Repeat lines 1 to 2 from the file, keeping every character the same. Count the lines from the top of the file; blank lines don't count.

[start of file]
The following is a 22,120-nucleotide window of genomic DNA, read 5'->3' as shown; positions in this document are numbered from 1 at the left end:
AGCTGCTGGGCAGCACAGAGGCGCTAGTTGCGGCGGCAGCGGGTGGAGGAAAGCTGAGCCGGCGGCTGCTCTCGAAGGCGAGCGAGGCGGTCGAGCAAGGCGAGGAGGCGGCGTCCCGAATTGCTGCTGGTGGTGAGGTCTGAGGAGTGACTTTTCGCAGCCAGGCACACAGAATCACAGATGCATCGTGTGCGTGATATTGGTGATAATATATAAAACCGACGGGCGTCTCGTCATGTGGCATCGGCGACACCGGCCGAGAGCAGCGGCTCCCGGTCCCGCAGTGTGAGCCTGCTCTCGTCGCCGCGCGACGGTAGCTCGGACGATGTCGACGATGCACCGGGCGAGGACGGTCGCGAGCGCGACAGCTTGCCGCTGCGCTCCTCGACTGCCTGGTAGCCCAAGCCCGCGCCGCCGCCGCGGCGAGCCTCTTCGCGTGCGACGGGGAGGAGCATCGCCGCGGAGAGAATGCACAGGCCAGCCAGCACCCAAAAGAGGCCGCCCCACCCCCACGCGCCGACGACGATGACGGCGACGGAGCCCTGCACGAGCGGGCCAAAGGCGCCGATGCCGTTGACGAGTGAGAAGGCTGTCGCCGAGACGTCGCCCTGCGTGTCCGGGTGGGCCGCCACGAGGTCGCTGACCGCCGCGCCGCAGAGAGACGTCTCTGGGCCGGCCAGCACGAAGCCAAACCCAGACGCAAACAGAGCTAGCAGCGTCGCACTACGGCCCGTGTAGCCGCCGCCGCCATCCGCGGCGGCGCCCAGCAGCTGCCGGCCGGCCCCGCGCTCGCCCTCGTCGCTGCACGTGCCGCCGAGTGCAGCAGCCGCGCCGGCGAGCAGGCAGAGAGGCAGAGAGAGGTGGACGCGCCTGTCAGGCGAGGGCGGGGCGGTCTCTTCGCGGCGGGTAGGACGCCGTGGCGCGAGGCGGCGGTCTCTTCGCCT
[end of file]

The following is a 22,120-nucleotide window of genomic DNA, read 5'->3' as shown; positions in this document are numbered from 1 at the left end:
AGCTGCTGGGCAGCACAGAGGCGCTAGTTGCGGCGGCAGCGGGTGGAGGAAAGCTGAGCCGGCGGCTGCTCTCGAAGGCGAGCGAGGCGGTCGAGCAAGGCGAGGAGGCGGCGTCCCGAATTGCTGCTGGTGGTGAGGTCTGAGGAGTGACTTTTCGCAGCCAGGCACACAGAATCACAGATGCATCGTGTGCGTGATATTGGTGATAATATATAAAACCGACGGGCGTCTCGTCATGTGGCATCGGCGACACCGGCCGAGAGCAGCGGCTCCCGGTCCCGCAGTGTGAGCCTGCTCTCGTCGCCGCGCGACGGTAGCTCGGACGATGTCGACGATGCACCGGGCGAGGACGGTCGCGAGCGCGACAGCTTGCCGCTGCGCTCCTCGACTGCCTGGTAGCCCAAGCCCGCGCCGCCGCCGCGGCGAGCCTCTTCGCGTGCGACGGGGAGGAGCATCGCCGCGGAGAGAATGCACAGGCCAGCCAGCACCCAAAAGAGGCCGCCCCACCCCCACGCGCCGACGACGATGACGGCGACGGAGCCCTGCACGAGCGGGCCAAAGGCGCCGATGCCGTTGACGAGTGAGAAGGCTGTCGCCGAGACGTCGCCCTGCGTGTCCGGGTGGGCCGCCACGAGGTCGCTGACCGCCGCGCCGCAGAGAGACGTCTCTGGGCCGGCCAGCACGAAGCCAAACCCAGACGCAAACAGAGCTAGCAGCGTCGCACTACGGCCCGTGTAGCCGCCGCCGCCATCCGCGGCGGCGCCCAGCAGCTGCCGGCCGGCCCCGCGCTCGCCCTCGTCGCTGCACGTGCCGCCGAGTGCAGCAGCCGCGCCGGCGAGCAGGCAGAGAGGCAGAGAGAGGTGGACGCGCCTGTCAGGCGAGGGCGGGGCGGTCTCTTCGCGGCGGGTAGGACGCCGTGGCGCGAGGCGGCGGTCTCTTCGCCT